Tapan Kumar Bose
Dear readers of Dukalom, I never had the luxury going through much of the works of the rebellious poet Kazi Nazrul Islam but my latent interest quietly sprouted during the past few weeks of compulsive worklessness.
Kazi Nazrul Islam or ‘Dukhumia’ as he was known, was born on 24th May, 1899 at Churulia village in Asansol.
In 1908, his father breathed his last. Suddenly, the young Nazrul found himself amidst a huge familial burden. The impact of shoe string finances, fell on his schooling among others. Poor Nazrul, thus, had to abandon his education for some time. His young shoulders had to undertake all the responsibilities of his family and bear the expenses too. During this time, he started reading the Holy Koran and other Islamic teachings.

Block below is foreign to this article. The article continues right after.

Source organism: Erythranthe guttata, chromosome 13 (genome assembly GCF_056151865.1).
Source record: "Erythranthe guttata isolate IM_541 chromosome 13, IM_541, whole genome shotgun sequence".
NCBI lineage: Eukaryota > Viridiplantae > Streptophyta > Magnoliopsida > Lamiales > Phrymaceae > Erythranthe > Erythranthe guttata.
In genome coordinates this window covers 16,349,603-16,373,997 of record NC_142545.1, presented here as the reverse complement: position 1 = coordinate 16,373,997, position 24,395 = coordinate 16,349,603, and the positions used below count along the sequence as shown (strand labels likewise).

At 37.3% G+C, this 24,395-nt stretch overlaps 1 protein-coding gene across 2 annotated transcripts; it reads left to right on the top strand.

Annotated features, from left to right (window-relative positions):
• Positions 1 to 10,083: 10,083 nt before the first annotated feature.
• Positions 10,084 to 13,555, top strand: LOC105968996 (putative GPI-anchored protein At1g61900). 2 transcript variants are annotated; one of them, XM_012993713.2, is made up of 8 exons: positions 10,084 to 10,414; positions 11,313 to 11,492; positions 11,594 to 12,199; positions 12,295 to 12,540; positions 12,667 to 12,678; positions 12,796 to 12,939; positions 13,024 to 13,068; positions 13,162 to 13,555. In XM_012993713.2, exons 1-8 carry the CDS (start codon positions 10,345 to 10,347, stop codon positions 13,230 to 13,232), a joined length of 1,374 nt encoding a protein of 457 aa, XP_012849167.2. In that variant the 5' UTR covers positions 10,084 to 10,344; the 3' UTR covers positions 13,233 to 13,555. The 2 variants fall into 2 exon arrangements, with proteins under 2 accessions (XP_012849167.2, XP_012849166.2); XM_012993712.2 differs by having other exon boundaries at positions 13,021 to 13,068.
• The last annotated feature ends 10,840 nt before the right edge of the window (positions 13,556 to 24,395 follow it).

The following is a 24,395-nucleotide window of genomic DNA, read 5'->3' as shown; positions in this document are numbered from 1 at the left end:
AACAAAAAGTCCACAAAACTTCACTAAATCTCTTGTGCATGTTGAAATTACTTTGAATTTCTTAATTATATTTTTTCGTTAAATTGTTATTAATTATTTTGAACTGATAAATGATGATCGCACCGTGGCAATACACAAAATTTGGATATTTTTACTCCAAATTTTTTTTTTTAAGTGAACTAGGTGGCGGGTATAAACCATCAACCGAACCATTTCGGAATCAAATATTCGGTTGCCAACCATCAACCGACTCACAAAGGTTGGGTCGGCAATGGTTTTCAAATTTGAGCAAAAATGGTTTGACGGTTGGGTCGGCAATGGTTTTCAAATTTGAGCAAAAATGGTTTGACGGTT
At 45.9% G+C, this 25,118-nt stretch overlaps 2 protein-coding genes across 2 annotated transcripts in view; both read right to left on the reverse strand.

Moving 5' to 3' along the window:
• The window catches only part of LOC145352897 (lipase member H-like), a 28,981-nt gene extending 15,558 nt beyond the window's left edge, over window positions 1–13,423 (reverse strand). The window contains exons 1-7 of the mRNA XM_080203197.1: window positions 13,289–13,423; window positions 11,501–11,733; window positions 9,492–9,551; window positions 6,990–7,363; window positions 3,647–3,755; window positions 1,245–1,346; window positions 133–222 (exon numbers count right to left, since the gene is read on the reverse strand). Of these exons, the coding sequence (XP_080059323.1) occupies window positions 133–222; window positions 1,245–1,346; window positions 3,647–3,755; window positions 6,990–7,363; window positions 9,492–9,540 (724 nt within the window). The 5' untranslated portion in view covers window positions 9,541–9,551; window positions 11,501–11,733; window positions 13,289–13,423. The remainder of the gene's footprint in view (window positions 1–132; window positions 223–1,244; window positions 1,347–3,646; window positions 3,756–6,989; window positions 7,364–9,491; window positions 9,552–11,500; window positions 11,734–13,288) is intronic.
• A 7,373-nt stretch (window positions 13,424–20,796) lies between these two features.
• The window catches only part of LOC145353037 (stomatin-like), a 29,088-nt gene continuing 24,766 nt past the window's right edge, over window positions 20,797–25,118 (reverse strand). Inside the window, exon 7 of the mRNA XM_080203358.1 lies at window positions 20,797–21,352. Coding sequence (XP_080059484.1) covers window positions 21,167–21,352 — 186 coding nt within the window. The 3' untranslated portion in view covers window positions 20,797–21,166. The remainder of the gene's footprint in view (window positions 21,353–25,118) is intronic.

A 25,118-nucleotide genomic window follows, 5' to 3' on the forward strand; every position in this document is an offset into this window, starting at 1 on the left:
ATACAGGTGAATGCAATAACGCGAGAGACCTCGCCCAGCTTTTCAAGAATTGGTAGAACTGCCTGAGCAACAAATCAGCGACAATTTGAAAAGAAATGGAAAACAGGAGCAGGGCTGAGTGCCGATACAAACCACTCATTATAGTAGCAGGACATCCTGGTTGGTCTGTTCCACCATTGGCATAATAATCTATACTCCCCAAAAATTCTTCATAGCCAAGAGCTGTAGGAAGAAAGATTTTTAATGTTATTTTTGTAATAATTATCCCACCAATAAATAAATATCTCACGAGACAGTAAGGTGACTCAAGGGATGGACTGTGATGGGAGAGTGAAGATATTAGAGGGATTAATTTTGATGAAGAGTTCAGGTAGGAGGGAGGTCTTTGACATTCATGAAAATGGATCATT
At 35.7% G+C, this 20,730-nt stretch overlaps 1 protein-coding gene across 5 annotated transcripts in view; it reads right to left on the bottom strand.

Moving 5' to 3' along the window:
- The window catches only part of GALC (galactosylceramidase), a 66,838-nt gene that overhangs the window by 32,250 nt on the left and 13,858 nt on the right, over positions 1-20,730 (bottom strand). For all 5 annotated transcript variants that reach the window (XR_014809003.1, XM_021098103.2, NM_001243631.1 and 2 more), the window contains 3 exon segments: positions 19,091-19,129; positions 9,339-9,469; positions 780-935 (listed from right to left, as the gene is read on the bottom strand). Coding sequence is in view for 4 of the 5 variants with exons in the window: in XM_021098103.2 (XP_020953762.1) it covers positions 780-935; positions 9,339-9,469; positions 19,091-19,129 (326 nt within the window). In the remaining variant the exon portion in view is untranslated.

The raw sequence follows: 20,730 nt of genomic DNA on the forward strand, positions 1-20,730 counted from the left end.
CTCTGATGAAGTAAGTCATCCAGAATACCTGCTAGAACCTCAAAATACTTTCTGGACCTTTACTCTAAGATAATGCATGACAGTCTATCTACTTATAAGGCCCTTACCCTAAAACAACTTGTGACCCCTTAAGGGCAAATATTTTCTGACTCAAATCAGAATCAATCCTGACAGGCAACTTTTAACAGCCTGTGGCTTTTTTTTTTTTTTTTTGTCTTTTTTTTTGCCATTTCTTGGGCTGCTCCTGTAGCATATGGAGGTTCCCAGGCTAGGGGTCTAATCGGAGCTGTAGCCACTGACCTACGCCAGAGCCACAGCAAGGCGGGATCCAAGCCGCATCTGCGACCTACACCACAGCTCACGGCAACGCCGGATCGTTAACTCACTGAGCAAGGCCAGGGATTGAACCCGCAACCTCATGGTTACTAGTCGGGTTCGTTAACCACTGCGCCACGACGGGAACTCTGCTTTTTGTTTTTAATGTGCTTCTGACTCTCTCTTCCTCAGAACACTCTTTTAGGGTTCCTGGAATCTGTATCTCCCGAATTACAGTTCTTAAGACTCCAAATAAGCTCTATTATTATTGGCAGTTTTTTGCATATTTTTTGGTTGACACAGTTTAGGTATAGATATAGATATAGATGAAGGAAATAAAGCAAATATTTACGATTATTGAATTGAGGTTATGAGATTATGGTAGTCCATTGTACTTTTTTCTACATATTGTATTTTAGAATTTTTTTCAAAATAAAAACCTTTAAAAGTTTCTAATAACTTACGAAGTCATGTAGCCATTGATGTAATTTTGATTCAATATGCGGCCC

Before long, he joined Letor Dal, a theatrical group involved in the propagation of loko silpo. There he wrote several songs and practiced acting.
After a couple of months, he joined the Army. It was during this period that he came across the literary works of Rabindranath Tagore and Sarat Chandra Chattopadhyay, Rumi, etc.
After leaving the army at 32, he came back to College Street, Kolkata. This is where he was introduced to several important people like Kumud Mullick, etc.
Then in 1921, he went to meet Rabindra Nath Tagore at Shantiniketan. After meeting Tagore, he sensed the richness of Bengali literature and started writing books and poems.
Nazrul’s songs became an inspiration to the younger generations.
He also met Sarat Chandra Chatterjee, a prominent figure in Bengali literature.
Later, he joined the Non-cooperation movement.
In the year 1971 war for freedom of Bangladesh broke out, under the leadership of Mujib-ur-Rehman. This patriotic poet always a supportive man to the Banga Bandhu
Nazrul was a regular feature in print media those days.
He got his nationality for Bangladesh in the year 1976 and in the same year he fell sick and passed away on 29th August.
Tapan Kumar Bose